Marcello, Elena / Musardo, Stefano / Vandermeulen, Lina / Pelucchi, Silvia / Gardoni, Fabrizio / Santo, Nadia / Antonucci, Flavia / Di Luca, Monica. ·Department of Pharmacological and Biomolecular Sciences, Università degli Studi di Milano, Via Balzaretti 9, 20133, Milan, Italy. elena.marcello@unimi.it. · Department of Pharmacological and Biomolecular Sciences, Università degli Studi di Milano, Via Balzaretti 9, 20133, Milan, Italy. · Department of Basic Neuroscience, University of Geneva, Rue Michel-Servet 1, 1206, Geneva, Switzerland. · Department of Neurosciences, Psychology, Drug Research, and Child Health, University of Florence, Florence, Italy. · Department of Life Sciences, Università degli Studi di Milano, Milan, Italy. · Department of Biotechnology and Translational Medicine, Università degli Studi di Milano, Milan, Italy. · Department of Pharmacological and Biomolecular Sciences, Università degli Studi di Milano, Via Balzaretti 9, 20133, Milan, Italy. monica.diluca@unimi.it. ·Mol Neurobiol · Pubmed #30989630.

ABSTRACT: A disintegrin and metalloproteinase 10 (ADAM10) is a synaptic enzyme that has been previously shown to limit amyloid-β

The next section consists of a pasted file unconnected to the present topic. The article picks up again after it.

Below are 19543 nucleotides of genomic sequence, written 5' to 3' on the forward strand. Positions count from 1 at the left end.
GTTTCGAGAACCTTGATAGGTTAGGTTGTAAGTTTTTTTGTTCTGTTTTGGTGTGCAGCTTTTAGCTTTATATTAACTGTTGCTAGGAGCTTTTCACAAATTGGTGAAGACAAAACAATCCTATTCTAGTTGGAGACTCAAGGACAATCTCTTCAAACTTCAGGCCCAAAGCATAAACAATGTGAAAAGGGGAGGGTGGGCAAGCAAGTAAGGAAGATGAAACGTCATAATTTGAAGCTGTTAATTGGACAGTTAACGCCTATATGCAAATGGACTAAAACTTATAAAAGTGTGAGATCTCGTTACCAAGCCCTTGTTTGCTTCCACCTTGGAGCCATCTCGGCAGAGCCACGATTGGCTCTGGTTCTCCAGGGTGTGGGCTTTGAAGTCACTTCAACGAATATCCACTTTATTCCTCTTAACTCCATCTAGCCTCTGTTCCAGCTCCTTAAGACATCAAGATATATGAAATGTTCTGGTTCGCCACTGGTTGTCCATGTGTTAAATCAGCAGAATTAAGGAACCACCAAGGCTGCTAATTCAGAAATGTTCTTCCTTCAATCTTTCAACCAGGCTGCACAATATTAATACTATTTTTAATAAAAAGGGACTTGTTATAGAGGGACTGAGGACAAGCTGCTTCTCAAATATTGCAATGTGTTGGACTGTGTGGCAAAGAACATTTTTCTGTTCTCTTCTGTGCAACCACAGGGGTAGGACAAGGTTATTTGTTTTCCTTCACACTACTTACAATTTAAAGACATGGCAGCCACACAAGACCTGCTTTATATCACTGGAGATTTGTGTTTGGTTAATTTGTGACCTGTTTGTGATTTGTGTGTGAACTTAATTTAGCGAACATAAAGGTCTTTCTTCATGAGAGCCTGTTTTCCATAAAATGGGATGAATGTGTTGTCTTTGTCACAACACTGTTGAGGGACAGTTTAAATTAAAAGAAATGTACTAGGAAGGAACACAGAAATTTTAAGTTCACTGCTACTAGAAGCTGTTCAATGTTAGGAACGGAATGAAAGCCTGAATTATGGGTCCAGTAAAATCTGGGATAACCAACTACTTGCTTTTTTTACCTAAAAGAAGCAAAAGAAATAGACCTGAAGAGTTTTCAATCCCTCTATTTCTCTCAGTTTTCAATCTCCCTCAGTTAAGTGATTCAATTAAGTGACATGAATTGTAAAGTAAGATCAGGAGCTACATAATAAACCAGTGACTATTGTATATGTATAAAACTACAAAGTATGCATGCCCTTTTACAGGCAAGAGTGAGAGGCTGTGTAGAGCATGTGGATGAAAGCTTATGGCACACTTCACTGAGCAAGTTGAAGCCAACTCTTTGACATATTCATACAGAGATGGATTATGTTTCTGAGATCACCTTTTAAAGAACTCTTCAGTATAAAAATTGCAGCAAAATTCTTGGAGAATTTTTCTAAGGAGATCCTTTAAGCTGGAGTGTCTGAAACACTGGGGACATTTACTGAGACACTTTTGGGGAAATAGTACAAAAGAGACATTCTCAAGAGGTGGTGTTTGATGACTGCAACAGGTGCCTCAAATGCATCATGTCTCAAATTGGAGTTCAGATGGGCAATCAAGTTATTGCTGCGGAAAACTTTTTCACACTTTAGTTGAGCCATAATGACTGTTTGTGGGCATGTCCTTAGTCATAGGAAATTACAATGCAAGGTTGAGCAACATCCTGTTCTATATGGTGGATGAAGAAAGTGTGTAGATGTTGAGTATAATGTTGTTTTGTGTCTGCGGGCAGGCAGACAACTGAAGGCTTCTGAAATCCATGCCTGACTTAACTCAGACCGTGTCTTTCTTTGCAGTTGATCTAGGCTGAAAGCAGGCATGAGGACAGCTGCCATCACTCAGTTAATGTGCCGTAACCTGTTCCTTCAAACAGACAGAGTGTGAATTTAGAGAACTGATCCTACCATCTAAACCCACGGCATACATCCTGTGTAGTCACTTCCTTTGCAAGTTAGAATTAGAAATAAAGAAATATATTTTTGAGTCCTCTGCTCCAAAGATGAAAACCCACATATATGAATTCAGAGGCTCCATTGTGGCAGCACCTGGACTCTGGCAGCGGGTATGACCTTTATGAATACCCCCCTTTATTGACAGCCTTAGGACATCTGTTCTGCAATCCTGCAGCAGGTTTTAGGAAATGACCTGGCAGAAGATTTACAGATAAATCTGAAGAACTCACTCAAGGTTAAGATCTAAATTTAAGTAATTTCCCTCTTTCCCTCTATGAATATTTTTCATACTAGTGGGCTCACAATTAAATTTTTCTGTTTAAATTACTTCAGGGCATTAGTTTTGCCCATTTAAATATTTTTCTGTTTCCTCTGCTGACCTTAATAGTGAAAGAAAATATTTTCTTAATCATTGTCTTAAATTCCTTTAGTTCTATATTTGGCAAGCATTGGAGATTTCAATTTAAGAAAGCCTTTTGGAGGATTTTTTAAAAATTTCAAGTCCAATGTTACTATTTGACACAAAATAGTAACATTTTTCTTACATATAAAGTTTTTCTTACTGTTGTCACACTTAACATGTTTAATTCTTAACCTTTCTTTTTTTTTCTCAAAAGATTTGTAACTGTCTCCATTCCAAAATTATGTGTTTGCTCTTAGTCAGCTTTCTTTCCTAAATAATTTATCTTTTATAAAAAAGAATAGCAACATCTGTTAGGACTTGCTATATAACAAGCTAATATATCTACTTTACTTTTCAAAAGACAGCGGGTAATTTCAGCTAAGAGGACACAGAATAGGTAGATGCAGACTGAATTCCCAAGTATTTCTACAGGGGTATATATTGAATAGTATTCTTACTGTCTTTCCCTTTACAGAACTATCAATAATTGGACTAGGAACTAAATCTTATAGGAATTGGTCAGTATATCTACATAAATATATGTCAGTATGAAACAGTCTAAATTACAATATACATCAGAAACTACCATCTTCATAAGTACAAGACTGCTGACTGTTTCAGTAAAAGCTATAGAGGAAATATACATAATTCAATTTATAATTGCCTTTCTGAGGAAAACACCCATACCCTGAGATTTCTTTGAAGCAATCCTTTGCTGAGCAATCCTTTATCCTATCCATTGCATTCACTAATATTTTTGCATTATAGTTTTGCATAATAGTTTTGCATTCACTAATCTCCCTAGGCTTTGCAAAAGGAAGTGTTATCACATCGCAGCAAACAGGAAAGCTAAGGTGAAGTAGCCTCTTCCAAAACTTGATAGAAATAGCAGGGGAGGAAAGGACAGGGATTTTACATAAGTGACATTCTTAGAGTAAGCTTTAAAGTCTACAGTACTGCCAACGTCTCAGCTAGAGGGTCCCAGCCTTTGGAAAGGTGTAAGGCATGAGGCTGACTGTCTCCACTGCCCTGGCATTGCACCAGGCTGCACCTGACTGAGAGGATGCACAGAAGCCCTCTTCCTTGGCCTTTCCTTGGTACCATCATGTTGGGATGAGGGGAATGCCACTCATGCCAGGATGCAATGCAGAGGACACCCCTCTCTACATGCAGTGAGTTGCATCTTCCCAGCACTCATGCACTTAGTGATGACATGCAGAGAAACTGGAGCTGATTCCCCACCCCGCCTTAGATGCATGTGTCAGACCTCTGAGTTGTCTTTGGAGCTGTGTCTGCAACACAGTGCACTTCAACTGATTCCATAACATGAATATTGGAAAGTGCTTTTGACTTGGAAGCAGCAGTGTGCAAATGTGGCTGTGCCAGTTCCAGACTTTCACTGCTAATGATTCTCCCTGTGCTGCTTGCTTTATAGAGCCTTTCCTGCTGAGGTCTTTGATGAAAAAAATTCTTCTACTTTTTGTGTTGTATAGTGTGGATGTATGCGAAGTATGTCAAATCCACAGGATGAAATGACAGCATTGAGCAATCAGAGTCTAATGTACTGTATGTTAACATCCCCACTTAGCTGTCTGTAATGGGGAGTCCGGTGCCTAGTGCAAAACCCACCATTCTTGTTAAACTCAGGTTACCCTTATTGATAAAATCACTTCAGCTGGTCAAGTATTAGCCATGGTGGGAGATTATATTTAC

10 Article microRNA 221 Targets ADAM10 mRNA and is Downregulated in Alzheimer's Disease. 2018

Manzine, Patricia R / Pelucchi, Silvia / Horst, Maria A / Vale, Francisco A C / Pavarini, Sofia C I / Audano, Matteo / Mitro, Nico / Di Luca, Monica / Marcello, Elena / Cominetti, Márcia R. ·Department of Gerontology, Federal University of São Carlos, São Carlos, SP, Brazil. · Department of Pharmacological and Biomolecular Sciences, Università degli Studi di Milano, Milan, Italy. · Department of Neurosciences, Psychology, Drug Research and Child Health, Section of Pharmacology and Toxicology, Università di Firenze, Florence, Italy. · Faculty of Nutrition, Federal University of Goiás, Goiânia, MG, Brazil. · Department of Medicine, Federal University of São Carlos, São Carlos, SP, Brazil. ·J Alzheimers Dis · Pubmed #29036829.